Dar es Salaam: Tanzania is to set up a new state airline to replace the ailing Air Tanzania Company, bowing to pressure from Chinese investors who are refusing to take over debts incurred by the airline over the past four decades.
The formation of a new airline, to be announced after the end of the national parliamentary session, was at the centre of prolonged negotiations with Hong Kong-based Sonangol International, which have taken about three years.
Recently, it was reported that the government was considering abandoning the negotiations altogether and was in talks with Air Zimbabwe for a possible joint venture. It now appears the Chinese temporarily pulled out of the discussion because some officials of ATCL solicited a 10 per cent bribe from Sonagol. The investor wanted stern measure to be taken against the culprit but nothing so far has been done despite evidence being presented to the authorities.
The Minister for Infrastructure Development, Shukuru Kawambwa, ruled out the possibility of 'dirty deals.'
The EastAfrican has been informed that Sonangol does not want to be associated with the debts ATCL accumulated over the years due to poor management, corruption and overstaffing.
ATCL’s debt is estimated to be over $20 million.
The government has since 2007 allocated Tsh14.89 billion ($10.6million) to save the state-owned airline from bankruptcy.
Dr Kawambwa said the Chinese company agreed to take 49 per cent of the government’s stake in the company and its corporate strategic plan needs $507.7 million to implement.
An odd aspect of the deal is that Sonangol invested $21.27 million in the airline, which partly went to buy two Dash 8-Q300 aircraft, in 2008 before any formal agreement was reached.
The Chinese investor also 'showed commitment' by constructing the new VIP building at the Julius Nyerere International Airport in Dar es Salaam.
The Deputy Minister for Infrastructure Development, Hezekiah Chibulunje, said in Dodoma last week that the government has not set a timeframe but the discussion should end soon. 'After an agreement was reached, the Chinese company in co-ordination with ATCL came up with a long term strategy, dubbed the ATCL Strategic Plan,' he said.
It is expected that the operations of ATCL will return to normal after securing a partner investor, but Mr Chibulunje expressed concern over the delay in concluding the talks. 'We have started initiatives to look for other strategic investors, if talks with the current Chinese investor stall,' he said.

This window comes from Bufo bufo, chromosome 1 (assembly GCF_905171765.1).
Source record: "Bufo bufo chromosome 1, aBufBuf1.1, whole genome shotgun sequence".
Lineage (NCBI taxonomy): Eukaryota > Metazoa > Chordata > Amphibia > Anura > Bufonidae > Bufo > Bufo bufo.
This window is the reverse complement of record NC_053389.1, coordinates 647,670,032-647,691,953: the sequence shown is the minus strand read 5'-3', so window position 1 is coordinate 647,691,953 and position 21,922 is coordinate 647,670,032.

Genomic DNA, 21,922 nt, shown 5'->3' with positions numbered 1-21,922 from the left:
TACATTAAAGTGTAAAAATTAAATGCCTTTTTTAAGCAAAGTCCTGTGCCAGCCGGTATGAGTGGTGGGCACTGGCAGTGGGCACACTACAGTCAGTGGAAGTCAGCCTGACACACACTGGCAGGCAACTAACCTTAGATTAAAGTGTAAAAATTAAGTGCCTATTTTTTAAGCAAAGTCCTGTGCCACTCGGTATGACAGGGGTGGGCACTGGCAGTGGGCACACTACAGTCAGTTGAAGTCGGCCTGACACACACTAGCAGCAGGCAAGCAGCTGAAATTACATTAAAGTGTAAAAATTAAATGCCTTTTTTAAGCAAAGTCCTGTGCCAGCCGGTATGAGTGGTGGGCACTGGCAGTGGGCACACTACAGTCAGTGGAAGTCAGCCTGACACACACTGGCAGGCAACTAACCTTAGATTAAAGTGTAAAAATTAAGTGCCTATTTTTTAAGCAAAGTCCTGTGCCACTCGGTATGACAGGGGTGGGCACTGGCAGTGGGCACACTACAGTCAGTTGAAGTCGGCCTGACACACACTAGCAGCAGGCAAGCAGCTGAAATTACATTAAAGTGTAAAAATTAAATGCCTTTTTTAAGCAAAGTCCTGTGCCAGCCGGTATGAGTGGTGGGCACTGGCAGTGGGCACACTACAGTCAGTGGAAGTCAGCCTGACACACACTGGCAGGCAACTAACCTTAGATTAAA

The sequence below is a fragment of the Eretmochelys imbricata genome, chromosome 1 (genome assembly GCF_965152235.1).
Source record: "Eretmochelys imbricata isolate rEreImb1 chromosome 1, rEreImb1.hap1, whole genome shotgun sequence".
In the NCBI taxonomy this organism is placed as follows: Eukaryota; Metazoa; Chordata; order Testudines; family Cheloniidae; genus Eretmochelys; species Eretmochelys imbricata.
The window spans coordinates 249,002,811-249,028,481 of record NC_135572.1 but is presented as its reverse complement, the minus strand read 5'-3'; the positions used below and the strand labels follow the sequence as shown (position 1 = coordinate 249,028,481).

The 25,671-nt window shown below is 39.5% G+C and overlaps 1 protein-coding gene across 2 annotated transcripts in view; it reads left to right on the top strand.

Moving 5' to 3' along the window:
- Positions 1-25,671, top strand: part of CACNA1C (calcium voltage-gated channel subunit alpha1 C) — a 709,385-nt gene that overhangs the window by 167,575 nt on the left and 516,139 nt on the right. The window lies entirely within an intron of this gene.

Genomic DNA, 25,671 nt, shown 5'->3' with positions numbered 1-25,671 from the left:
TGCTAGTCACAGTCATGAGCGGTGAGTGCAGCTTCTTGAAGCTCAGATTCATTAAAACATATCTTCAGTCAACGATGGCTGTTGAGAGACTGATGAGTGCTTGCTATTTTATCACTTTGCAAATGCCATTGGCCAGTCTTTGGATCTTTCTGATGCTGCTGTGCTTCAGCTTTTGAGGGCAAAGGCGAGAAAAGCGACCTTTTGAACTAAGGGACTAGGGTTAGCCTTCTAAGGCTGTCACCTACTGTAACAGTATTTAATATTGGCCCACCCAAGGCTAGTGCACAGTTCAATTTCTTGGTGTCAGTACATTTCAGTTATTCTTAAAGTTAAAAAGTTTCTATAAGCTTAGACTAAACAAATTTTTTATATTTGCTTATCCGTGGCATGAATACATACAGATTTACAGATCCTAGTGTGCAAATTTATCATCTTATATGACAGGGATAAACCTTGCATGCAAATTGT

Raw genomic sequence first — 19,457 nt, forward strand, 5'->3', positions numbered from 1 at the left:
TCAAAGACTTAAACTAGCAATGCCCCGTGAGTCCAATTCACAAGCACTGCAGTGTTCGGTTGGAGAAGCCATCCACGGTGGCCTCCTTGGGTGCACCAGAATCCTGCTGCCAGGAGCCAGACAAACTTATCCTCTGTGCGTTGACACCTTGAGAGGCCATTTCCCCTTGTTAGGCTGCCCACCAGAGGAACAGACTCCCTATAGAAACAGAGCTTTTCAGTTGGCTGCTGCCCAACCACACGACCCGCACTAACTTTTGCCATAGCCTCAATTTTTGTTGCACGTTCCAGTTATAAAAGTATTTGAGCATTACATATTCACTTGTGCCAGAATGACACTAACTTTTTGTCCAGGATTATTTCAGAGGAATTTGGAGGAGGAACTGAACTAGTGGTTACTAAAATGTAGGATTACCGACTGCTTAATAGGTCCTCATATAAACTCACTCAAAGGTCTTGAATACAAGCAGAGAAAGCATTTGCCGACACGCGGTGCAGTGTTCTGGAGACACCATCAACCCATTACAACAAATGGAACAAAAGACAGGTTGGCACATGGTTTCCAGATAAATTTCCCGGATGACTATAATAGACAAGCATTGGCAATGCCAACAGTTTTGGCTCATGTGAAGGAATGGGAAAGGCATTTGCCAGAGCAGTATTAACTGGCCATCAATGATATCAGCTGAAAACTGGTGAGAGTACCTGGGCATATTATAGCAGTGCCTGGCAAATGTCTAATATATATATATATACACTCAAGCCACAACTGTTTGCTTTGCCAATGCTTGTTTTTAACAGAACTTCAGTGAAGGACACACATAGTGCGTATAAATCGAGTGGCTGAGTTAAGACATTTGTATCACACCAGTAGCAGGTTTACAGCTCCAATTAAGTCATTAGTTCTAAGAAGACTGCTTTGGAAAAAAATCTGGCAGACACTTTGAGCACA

ATCL is still haunted by the failed 49-per cent privatisation to South African Airways, which ended in 2006. According to the country`s Privatisation Act, publicly owned companies should be privatised through a tender process.
Sonangol first approached the government as a lender. It expressed willingness to bailout the failing airline on condition that the government acted as a guarantor to the lending process. The company also promised to finance ATCL’s long-term plan to acquire a modern fleet of Air Bus A320-214, a multimillion dollar project that was set to start delivery by 2011.
But Sonangol later changed its tune, and started to negotiate as a strategic partner, insisting that it would only release additional money after the takeover deal was signed and sealed.
Air Tanzania came into being in 1977 after the collapse of the first East African Community, and the splitting of the East African Airways into national carriers.
Earlier, the government had said it was seeking new bidders to strengthen ATCL in order to lure US investors who have shown interest. US firm firm, Celtic Capital Air Corporation, had shown interest in the airline, as has five other firms based in the US, the UK and the United Arab Emirates.